Ensuring that the construction project runs to the specified timeframe and is completed within the budget initially set out is the construction project manager's main aim.
Alongside these needs, the project manager must also ensure that whatever construction work is completed on time and meets the necessary regulatory codes and is legally sound.
Considered planning of every portion of the project will ensure that it is completed satisfactorily.
These detailed plans will allow the construction project manager to monitor the overall project's progress and provide them with a means of spotting potential future issues such as delays.
Detailed plans also allow for more accessible and concrete communication between all the moving parts of the project. Clearly defined goals, budgets, and timeframes mean that every person working on the project knows exactly what they need to achieve, by when and for how much.
Without an effective plan, the construction project will not run smoothly and could ultimately fail.
Almost akin to planning, establishing benchmarks for the project is a mode by which the project manager can track overall progress.
By creating these definitive markers, the project manager may evaluate the project's health and monitor its progress at any point throughout its duration.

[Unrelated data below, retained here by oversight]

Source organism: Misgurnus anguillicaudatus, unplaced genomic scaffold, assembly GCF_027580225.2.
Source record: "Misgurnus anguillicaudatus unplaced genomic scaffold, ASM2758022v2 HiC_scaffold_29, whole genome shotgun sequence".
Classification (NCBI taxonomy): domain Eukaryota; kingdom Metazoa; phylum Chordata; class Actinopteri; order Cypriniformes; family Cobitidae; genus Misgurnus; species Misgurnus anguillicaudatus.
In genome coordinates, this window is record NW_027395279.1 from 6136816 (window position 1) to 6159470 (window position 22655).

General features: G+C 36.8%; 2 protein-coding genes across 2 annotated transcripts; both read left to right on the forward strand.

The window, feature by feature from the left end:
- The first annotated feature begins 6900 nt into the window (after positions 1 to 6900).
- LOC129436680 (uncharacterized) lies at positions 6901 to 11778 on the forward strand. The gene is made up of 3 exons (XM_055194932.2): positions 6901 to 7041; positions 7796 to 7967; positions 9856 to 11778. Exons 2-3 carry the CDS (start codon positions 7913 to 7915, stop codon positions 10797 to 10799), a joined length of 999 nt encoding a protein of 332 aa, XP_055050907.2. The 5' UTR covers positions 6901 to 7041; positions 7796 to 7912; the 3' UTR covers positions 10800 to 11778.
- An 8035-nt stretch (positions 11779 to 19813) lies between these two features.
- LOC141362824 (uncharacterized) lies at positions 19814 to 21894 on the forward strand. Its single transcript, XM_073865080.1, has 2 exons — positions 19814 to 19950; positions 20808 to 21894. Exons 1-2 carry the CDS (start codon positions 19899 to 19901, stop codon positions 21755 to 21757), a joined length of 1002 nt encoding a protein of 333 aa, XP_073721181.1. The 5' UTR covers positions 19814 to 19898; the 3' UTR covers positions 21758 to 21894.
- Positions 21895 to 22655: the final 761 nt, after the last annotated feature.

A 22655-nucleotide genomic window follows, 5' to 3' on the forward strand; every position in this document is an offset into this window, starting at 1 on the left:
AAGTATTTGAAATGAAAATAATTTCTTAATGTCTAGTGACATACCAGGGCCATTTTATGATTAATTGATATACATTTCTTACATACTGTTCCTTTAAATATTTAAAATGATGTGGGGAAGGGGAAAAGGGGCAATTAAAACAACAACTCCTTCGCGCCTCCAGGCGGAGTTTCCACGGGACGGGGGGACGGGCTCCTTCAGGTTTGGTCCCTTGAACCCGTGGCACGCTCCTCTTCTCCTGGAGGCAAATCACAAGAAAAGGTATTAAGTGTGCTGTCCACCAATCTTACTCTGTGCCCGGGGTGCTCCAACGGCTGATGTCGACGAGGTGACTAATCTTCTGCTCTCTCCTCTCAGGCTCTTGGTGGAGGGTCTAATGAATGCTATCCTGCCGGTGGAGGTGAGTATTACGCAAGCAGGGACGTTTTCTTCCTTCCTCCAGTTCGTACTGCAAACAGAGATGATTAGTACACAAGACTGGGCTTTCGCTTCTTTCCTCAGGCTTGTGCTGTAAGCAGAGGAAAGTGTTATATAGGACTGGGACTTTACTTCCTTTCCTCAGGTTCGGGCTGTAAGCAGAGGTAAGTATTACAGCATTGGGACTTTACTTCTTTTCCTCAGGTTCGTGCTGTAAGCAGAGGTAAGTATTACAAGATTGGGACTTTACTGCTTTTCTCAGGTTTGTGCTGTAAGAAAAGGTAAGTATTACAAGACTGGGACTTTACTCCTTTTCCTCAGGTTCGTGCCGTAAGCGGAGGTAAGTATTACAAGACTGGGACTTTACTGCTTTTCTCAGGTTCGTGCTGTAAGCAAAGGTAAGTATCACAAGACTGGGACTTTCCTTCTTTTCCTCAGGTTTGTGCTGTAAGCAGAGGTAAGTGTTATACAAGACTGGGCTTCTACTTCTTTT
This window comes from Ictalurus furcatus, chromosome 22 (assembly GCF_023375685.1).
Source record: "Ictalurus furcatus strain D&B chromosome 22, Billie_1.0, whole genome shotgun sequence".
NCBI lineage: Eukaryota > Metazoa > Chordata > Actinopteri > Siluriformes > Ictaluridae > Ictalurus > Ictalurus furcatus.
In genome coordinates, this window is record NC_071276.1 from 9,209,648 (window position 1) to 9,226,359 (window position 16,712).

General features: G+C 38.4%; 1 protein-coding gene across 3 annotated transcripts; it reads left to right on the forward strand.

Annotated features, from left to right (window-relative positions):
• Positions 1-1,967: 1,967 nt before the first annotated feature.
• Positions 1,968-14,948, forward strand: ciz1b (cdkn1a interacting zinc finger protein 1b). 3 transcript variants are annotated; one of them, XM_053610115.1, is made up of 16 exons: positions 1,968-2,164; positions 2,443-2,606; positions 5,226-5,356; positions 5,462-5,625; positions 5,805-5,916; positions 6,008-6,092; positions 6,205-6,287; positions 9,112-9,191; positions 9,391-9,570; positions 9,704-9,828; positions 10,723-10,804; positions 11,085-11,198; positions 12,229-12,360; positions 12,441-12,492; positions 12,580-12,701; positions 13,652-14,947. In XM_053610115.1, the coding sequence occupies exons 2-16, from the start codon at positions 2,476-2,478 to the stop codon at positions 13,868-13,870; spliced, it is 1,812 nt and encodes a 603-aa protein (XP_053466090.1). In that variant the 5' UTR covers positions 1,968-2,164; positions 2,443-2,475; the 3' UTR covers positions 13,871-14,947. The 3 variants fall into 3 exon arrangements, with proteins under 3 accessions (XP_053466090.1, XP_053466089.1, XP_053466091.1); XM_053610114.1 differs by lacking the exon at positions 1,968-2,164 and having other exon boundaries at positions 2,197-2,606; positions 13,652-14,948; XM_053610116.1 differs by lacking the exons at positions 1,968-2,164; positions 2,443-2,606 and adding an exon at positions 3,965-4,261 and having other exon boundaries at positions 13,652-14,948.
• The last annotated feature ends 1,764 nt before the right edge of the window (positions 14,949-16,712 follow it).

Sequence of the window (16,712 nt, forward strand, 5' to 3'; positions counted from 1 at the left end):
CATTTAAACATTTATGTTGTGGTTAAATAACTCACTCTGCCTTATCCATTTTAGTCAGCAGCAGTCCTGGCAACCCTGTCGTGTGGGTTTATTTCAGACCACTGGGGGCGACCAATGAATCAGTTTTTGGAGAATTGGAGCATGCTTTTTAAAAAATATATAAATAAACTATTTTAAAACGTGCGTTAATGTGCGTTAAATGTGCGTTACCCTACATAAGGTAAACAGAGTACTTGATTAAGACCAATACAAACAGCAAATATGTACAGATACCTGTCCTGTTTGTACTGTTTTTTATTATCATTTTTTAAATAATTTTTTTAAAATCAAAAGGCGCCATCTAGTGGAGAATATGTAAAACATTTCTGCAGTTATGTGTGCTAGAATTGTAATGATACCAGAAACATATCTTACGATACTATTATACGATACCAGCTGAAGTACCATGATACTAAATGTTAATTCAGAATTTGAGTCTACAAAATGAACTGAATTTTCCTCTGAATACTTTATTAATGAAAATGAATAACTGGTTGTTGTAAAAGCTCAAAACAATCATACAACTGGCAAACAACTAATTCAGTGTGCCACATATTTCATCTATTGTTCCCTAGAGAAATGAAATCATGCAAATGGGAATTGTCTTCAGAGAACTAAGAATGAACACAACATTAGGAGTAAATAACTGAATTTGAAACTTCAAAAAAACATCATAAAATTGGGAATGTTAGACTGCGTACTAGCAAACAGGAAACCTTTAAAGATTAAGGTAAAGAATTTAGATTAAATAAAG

These benchmarks allow the project manager to know whether the project is running on time and budget. Without these signifiers of the project's condition, the project manager will likely become lost, not knowing what is taking place or for how long.
As outlined in the planning stage, a project manager must ensure that the project is delivered on time. Therefore, it stands to reason that a project manager must be able to manage time effectively.
This involves establishing a time frame for the project that is realistic and manageable. Therefore, a project manager must effectively time each step of the project, taking into account any delays that could occur.
Another crucial role that the construction project manager must carry out is that of risk management. This includes the monitoring of any potential risks to health and safety that may occur during the project.
Once identified, the project manager must ensure that the workers can continue their work safely. There are internal and external safety concerns surrounding any project. Internal risks include unrealistic scheduling that may force workers to rush what they are doing hazardously.